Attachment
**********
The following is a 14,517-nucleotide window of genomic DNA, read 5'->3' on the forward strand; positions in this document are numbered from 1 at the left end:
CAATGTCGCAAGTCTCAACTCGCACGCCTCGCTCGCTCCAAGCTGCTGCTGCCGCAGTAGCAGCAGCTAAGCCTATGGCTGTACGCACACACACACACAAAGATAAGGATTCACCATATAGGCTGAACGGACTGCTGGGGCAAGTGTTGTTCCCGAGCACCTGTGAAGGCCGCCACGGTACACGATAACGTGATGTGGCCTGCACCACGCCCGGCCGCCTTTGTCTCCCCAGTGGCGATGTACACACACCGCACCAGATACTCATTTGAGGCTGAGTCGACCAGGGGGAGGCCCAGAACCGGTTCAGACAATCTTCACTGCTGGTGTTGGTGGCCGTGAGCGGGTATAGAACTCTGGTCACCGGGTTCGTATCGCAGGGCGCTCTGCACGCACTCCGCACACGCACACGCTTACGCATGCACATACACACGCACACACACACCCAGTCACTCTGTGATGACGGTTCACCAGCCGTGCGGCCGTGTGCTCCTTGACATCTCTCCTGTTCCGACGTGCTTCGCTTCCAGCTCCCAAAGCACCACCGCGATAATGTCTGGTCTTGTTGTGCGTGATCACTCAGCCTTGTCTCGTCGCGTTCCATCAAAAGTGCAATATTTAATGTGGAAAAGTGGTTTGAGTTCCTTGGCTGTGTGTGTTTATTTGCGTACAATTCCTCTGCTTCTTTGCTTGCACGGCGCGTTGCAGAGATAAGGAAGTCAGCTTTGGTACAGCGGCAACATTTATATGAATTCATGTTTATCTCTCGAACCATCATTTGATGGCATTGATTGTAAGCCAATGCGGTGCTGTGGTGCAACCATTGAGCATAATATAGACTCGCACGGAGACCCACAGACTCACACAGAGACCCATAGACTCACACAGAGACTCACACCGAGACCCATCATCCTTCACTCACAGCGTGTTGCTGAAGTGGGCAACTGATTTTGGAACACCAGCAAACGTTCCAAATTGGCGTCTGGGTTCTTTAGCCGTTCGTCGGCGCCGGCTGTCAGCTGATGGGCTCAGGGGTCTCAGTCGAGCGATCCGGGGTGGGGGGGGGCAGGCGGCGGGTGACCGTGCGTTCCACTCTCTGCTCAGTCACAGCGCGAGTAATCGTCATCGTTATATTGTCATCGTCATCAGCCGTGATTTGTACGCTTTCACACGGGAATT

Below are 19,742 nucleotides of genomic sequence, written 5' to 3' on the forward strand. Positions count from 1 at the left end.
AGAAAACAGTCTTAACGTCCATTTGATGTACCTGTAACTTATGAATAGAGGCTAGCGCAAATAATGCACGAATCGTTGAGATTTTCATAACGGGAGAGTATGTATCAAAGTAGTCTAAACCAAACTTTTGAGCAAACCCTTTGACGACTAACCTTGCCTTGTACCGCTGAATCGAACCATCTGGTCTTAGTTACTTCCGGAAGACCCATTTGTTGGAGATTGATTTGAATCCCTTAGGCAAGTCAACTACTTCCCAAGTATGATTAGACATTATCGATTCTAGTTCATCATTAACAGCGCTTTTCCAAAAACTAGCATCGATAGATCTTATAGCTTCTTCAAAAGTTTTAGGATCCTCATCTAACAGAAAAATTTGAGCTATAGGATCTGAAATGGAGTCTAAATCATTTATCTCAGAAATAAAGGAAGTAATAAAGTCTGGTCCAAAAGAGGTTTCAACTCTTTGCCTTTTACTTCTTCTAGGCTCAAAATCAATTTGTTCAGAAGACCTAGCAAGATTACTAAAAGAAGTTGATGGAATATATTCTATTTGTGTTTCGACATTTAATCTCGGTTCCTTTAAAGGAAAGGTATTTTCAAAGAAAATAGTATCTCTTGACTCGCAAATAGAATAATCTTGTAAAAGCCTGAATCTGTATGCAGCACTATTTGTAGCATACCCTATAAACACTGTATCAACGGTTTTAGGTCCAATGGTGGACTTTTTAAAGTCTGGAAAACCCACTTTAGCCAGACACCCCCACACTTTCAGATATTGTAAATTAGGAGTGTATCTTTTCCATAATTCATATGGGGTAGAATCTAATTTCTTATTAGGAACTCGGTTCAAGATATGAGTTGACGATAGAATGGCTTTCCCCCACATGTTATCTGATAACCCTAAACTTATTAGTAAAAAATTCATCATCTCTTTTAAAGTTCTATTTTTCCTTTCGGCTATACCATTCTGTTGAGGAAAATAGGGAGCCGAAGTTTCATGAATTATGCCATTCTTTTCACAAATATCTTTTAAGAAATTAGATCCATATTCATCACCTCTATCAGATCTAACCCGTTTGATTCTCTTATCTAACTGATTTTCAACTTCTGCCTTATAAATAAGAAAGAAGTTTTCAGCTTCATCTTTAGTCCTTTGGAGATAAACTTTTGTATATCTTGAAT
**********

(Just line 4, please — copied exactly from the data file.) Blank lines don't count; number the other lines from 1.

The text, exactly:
AGAAAACAGTCTTAACGTCCATTTGATGTACCTGTAACTTATGAATAGAGGCTAGCGCAAATAATGCACGAATCGTTGAGATTTTCATAACGGGAGAGTATGTATCAAAGTAGTCTAAACCAAACTTTTGAGCAAACCCTTTGACGACTAACCTTGCCTTGTACCGCTGAATCGAACCATCTGGTCTTAGTTACTTCCGGAAGACCCATTTGTTGGAGATTGATTTGAATCCCTTAGGCAAGTCAACTACTTCCCAAGTATGATTAGACATTATCGATTCTAGTTCATCATTAACAGCGCTTTTCCAAAAACTAGCATCGATAGATCTTATAGCTTCTTCAAAAGTTTTAGGATCCTCATCTAACAGAAAAATTTGAGCTATAGGATCTGAAATGGAGTCTAAATCATTTATCTCAGAAATAAAGGAAGTAATAAAGTCTGGTCCAAAAGAGGTTTCAACTCTTTGCCTTTTACTTCTTCTAGGCTCAAAATCAATTTGTTCAGAAGACCTAGCAAGATTACTAAAAGAAGTTGATGGAATATATTCTATTTGTGTTTCGACATTTAATCTCGGTTCCTTTAAAGGAAAGGTATTTTCAAAGAAAATAGTATCTCTTGACTCGCAAATAGAATAATCTTGTAAAAGCCTGAATCTGTATGCAGCACTATTTGTAGCATACCCTATAAACACTGTATCAACGGTTTTAGGTCCAATGGTGGACTTTTTAAAGTCTGGAAAACCCACTTTAGCCAGACACCCCCACACTTTCAGATATTGTAAATTAGGAGTGTATCTTTTCCATAATTCATATGGGGTAGAATCTAATTTCTTATTAGGAACTCGGTTCAAGATATGAGTTGACGATAGAATGGCTTTCCCCCACATGTTATCTGATAACCCTAAACTTATTAGTAAAAAATTCATCATCTCTTTTAAAGTTCTATTTTTCCTTTCGGCTATACCATTCTGTTGAGGAAAATAGGGAGCCGAAGTTTCATGAATTATGCCATTCTTTTCACAAATATCTTTTAAGAAATTAGATCCATATTCATCACCTCTATCAGATCTAACCCGTTTGATTCTCTTATCTAACTGATTTTCAACTTCTGCCTTATAAATAAGAAAGAAGTTTTCAGCTTCATCTTTAGTCCTTTGGAGATAAACTTTTGTATATCTTGAAT